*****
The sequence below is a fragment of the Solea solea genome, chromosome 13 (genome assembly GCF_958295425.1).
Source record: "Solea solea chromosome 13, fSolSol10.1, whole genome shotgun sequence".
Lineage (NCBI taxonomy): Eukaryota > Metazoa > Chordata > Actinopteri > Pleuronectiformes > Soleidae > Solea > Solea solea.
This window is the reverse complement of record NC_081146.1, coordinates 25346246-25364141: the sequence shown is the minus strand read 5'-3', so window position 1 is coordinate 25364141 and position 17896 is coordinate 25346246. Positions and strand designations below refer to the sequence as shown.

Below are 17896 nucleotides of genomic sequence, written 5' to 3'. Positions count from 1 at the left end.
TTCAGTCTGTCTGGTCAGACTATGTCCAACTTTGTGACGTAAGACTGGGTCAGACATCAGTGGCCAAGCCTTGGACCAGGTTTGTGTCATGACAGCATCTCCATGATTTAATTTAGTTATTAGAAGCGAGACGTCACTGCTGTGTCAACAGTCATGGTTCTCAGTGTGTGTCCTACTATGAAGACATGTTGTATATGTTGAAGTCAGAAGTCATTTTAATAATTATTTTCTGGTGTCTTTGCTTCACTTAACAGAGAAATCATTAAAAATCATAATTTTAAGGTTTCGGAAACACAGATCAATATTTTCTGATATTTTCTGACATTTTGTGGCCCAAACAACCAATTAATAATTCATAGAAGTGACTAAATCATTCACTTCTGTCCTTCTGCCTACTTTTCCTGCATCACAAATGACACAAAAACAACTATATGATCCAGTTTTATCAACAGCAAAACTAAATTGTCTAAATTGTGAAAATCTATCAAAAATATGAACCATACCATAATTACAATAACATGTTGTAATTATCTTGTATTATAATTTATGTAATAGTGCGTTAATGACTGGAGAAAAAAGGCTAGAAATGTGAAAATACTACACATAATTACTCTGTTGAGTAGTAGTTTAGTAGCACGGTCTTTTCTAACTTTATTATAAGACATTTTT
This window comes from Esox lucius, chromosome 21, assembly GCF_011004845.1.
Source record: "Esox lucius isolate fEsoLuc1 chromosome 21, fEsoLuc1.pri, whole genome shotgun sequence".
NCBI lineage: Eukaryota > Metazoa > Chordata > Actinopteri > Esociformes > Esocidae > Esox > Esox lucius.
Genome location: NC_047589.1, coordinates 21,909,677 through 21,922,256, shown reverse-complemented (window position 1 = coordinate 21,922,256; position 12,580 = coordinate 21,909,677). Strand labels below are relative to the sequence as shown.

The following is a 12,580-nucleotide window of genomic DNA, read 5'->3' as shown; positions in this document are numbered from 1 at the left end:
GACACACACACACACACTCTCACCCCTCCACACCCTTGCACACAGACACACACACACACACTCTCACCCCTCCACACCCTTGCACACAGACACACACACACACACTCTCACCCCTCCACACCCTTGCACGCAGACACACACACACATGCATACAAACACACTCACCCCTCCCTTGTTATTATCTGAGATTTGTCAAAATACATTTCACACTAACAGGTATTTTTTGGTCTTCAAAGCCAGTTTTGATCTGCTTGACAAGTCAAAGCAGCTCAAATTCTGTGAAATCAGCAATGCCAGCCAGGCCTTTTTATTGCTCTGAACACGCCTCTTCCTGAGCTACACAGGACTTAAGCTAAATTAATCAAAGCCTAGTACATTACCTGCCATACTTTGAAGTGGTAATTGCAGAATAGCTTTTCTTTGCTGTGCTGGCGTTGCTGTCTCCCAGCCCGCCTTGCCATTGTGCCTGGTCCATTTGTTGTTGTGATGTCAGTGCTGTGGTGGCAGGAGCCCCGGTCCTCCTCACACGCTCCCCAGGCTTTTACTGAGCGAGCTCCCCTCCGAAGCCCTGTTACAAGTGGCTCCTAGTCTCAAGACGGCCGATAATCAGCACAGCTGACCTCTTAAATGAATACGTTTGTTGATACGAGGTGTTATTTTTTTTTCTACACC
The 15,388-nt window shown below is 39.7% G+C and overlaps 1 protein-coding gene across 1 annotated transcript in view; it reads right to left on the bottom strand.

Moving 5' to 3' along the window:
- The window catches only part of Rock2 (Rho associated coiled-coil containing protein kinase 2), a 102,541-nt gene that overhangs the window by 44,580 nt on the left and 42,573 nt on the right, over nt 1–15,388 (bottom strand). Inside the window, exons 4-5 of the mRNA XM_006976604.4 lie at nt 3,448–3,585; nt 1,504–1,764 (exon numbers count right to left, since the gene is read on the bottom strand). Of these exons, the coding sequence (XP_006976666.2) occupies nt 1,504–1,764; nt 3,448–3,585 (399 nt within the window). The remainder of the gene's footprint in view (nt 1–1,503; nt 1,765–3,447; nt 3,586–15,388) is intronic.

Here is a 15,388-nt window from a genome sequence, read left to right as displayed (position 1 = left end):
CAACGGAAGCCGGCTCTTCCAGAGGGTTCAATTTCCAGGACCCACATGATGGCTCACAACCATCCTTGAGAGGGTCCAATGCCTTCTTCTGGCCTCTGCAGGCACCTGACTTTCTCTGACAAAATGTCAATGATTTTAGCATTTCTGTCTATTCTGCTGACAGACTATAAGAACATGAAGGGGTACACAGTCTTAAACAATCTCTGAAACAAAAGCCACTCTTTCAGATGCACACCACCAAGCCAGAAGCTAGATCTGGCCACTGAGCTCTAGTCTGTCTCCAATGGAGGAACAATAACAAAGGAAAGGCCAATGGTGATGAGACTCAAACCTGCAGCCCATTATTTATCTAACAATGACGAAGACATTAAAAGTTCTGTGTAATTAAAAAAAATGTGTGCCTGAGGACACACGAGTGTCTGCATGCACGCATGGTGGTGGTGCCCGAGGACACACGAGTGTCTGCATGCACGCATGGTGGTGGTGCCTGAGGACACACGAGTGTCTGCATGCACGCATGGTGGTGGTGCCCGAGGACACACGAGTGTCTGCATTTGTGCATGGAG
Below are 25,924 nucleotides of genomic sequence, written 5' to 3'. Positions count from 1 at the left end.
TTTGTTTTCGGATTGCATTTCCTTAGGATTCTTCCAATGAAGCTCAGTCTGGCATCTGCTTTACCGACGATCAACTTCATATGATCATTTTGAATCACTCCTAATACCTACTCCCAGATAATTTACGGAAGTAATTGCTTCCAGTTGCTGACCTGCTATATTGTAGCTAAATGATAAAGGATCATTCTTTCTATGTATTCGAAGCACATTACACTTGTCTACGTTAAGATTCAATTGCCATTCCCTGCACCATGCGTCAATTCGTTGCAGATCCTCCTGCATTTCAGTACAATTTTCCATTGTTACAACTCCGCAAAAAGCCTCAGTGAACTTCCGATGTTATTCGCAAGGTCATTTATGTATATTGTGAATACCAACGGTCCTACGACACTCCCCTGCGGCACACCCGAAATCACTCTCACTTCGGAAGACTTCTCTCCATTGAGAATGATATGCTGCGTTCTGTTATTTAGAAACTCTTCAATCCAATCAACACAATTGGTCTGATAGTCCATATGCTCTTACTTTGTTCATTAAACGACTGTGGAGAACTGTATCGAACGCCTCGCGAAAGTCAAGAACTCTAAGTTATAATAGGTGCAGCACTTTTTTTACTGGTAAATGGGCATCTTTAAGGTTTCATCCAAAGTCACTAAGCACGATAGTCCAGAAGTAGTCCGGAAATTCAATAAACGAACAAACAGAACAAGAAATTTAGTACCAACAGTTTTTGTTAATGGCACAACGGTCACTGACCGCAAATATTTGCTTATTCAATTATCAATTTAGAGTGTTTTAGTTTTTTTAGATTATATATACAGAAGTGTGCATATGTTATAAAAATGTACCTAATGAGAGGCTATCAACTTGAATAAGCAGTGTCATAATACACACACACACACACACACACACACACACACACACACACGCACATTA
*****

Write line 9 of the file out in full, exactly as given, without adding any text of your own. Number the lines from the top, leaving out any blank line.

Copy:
NCBI lineage: Eukaryota > Metazoa > Chordata > Actinopteri > Esociformes > Esocidae > Esox > Esox lucius.